- Witold Rybczynski, Paper Heroes: A Review of Appropriate Technology (Anchor Books, 1980)
- E. F. Schumacher, Small Is Beautiful: A Study of Economics as if People Mattered (Blond & Briggs, 1973)
- J. Baldwin and Stewart Brand, eds., Soft-Tech (Penguin, 1978)
- Newsweek staff, “How He Did It,” Newsweek, 17 November 2008
As close students of my work, if there are any, will have noticed, this is part of an ongoing obsession about the history of energy. Or anyway, a trilogy, comprised of my recent New York Times Book Review piece on horses as a nineteenth-century energy supply, this one for the LRB on windmills and solar power, and another forthcoming in the New Yorker.
Happily for those who disagree with my skepticism about do-it-yourself environmentalism, the website Treehugger recently released a buying guide to “Hot Home Wind Turbines You Can Actually Buy.” (Hot as in stylin’.) And for those in search of more Fulleriana, here are links to Stanford University’s R. Buckminster Fuller Archive, which features an entertaining slide show; a sort of interactive information tree of Fuller’s ideas called the Fuller Map; and for explications of the Fuller terminology that flummoxed me, the R. Buckminster Fuller FAQ.
In the 27 November 2007 New York Times, Natalie Angier writes about attending a symposium on evolution and the arts at the University of Michigan, where she learns to dance the hora and interviews the independent scholar Ellen Dissanayake. For more on Dissanayake’s thinking and background, here’s a profile that I wrote about her, which was published in Lingua Franca in October 2001.
My post earlier this month, on torture, novels, and human rights, has met with more response than my meanderings usually do: a response at Hermits Rock, and a post and a comments thread at the Valve. I’m also told that a recent book by David Griffith, A Good War Is Hard to Find, makes an argument similar to mine, and even starts by comparing the novel and movie versions of the torture scenes in Deliverance.
A few commenters at the Valve somehow figured out that I’m not a cognitive psychologist, alas. Fortunately, this morning I happened to stumble across some confirmation of my irresponsible hunches. Even though I didn’t know about it when I wrote my original post, it turns out that there is evidence that watching violence on screen changes the brain, according to "Mind-altering media," an article by Helen Philips in the 19 April 2007 issue of New Scientist:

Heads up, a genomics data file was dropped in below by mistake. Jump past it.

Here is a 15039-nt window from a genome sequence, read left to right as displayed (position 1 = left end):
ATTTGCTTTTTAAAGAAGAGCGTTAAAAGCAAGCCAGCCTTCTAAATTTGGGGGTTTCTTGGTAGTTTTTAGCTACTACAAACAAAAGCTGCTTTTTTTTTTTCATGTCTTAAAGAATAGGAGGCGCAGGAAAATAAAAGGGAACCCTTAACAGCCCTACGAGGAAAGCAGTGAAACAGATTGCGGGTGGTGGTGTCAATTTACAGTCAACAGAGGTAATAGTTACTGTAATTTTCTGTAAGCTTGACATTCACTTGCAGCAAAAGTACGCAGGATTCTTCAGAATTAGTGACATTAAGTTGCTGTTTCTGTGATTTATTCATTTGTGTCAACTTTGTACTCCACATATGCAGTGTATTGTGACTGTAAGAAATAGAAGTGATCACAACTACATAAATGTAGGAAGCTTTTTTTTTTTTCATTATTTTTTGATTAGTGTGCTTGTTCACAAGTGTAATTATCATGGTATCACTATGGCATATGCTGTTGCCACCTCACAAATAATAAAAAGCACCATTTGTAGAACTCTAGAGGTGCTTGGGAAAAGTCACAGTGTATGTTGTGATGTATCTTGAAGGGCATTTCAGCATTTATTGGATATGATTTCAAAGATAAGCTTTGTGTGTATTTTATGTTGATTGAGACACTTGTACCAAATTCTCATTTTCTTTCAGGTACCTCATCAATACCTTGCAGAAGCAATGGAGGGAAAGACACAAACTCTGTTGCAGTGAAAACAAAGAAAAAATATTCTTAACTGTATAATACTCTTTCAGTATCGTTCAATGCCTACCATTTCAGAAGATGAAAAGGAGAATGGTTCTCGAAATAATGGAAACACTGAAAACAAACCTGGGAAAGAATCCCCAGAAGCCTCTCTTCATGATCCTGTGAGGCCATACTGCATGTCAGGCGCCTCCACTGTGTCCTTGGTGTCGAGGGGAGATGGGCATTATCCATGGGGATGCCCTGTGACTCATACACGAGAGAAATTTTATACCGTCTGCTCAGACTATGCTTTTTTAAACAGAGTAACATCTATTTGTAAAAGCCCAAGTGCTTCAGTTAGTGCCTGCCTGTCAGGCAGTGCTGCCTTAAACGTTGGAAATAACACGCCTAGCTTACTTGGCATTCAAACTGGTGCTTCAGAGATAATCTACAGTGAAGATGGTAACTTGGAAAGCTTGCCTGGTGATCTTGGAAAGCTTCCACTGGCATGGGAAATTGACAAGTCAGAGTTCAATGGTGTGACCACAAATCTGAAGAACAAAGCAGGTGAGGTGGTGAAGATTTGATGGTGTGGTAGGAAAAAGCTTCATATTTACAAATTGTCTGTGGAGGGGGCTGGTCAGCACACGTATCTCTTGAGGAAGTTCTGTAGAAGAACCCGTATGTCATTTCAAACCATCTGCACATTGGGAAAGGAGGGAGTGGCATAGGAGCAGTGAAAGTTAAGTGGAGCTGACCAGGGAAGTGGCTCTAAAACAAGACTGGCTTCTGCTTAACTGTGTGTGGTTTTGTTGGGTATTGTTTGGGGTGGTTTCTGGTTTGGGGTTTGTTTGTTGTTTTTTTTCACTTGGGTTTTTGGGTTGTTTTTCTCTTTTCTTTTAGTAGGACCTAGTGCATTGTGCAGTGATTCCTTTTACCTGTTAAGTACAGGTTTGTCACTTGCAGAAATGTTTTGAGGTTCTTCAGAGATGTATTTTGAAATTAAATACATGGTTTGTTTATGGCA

Brain imaging and other physiological measures also reveal changes in emotional responses to violent images as a result of viewing violence or playing violent games. Bruce Bartholow of the University of Missouri, Columbia, has found that people with a history of game playing have a reduced brain response to shocking pictures, suggesting that people begin to see such imagery as more normal. Another study found that frontal lobe activity was reduced in youngsters who played a violent video game for 30 minutes, compared with those playing an equally exciting but non-violent game. This brain region is important for concentration and impulse control, among other things. A region called the amygdala, important for emotional control, was more aroused in those who experienced the violent game.
The article also references what is apparently overwhelming scientific documentation of a link between television viewing and increased aggressive behavior in children, so overwhelming that one developmental psychologist calls the ambivalence about the link in the mainstream press exasperating. The implication is that reporting on the research has been befuddled in much the way that reporting on smoking and global warming once were.
Of course this doesn’t necessarily prove the other lemma in my hypothesis, that reading novels is good for you.